Thursday, May 9, 2013

When Characters in a Book Die - Coping with Grief

This has been a sad sort of week. Two more souls have gone to sit beside God, and the superstitions/wives' tale that death comes in three is lingering. I lost a niece last week, she was the same age as my daughter, and then a friend from work who has been the epitome of grace through her struggle with cancer. My thoughts and prayers go out to those families as they deal with the loss of their loved ones.

I dealt with death briefly in Mist on the Meadow, letting a likable character die, but he was old and past his time. I'm sure readers expected it. As I write my latest, I also have a dying character in the book, and that is presented up front. Because I like to touch on those "what if" paranormal moments, in this book, the situation is designed for that paranormal moment. A sort of ghostly encounter. But as I write it, and also deal with the recent losses in my own, real, everyday world, it strikes me that with two books in a row where likable characters are dying, I need to make sure the next one is NOT about death and dying. Seems to me that looks a lot like writing Cinda's story (from Living Canvas). She's a spunky, over-the-top, semi-unlikable character, which is why I feel she deserves a chance for readers to understand her.

For my own part, I generally avoid reading Nicholas Sparks novels, because although his stories are moving, touching, poignant, someone always dies, and it's always quite heart wrenching. I like the HEA (Happily Ever After) type. So even when he writes HEA for his characters, it's only after surviving deeply crippling emotions.  Yeah, I don't like to go there. It's like picking at a scab for me.

So I got to thinking (as I'm writing this book) about ways to cope with grief, and I realized I need to add some levity to the situation. Have you ever seen an over the top reaction to grief? Someone that did something so bizarre that you had to laugh, or wanted to laugh but didn't out of respect for their feelings? Everyone has different coping mechanisms, and I know that in my most recent experience with losing someone in my immediate family, some of the responses I saw creeped me out just a little bit, but I understood that for some people, that's how they deal, or don't deal, with the situation.

I'd love to hear your experiences. They just might show up in this latest book! (which, for the record, is very tentatively titled Shoemaker and the Elf Counsel).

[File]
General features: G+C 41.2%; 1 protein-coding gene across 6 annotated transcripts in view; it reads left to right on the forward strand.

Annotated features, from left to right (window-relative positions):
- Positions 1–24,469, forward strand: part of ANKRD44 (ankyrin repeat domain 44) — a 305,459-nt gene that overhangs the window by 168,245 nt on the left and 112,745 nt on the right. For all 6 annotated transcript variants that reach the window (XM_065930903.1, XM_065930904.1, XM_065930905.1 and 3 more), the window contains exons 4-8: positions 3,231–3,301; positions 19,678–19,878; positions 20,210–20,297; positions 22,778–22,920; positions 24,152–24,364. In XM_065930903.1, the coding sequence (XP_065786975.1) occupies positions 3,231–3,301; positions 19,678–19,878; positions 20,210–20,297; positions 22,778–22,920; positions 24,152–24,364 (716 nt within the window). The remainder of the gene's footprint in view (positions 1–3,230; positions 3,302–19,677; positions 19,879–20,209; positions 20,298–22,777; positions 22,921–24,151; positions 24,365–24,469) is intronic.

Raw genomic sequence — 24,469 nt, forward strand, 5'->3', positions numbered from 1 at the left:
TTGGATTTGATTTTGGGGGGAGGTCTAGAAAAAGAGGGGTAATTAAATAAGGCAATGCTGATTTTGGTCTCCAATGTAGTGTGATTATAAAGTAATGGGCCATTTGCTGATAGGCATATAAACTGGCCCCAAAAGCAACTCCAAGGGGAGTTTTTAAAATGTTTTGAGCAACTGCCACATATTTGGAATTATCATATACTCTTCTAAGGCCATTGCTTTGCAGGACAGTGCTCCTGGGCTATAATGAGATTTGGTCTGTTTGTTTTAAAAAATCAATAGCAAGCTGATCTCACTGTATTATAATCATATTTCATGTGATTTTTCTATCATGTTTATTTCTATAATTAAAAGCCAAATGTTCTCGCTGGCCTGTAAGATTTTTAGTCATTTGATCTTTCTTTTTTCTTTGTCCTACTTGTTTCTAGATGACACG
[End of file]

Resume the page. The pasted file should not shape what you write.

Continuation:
1. I'm so very sorry for all your losses recently. I also believe in "it comes in threes." Unfortunately, for me it has always happened in threes without a two month period anyway. I can go for a year or two and not have a close death in family or friends, then bam! I did have a funny experience when my mother passed. My daughter and I were in town and had taken my father over to the nursing home to collect her things before proceeding out on errands to make funeral arrangements. My mother was 78 and had suffered with Alzheimers and also Parkinson's. Her death was a blessing towards the end, but I still felt her loss deeply. While at the nursing home and struggling with my father's wheel chair in the trunk of my car, I accidentally locked the keys to the car in the trunk with his wheelchair. There is was - 130 miles away from home with no extra key. The minute I slammed the trunk lid down, I dawned on me that my keys were in my purse which I had placed in the trunk so I could struggle with the wheelchair. I started laughing hysterically and my daughter shared in my laughter. Unfortunately, my father didn't see the humorous side to the event like we did. We ended up calling a lock smith out from another small town 40 miles away as the nursing home my mother was at was also in a small town. To this day I have to smile when I think of that. I think my father thought we were being disrespectful to my mother, but it was the timing of the situation - you gotta laugh or cry. We chose laughing.

    And, after the funeral was over and my husband and I were headed home, we experienced a freaky happening. My mother was a bird lover, fed the birds faithfully, and sometimes would interrupt her own meal because she'd notice a feeder empty. After the funeral, we were driving down a city street, came to a stop light and a beautiful blue bird landed on the hood of our car, who was chirping away for all he was worth. My husband and Iooked at each other and made the statement together about how "was that my mother coming back as a bird to say byebye." I'll never forget the experience. No bird ever landed on the hood of our car while driving either before her death or after. Just that one bird!! I like to believe it was her!

    Always look forward to your next book.

    1. What a beautiful story, Mario's mom. I believe you were right about the bird. Those are the types of things that compel me to add that element into my stories. There's more to this world than we know.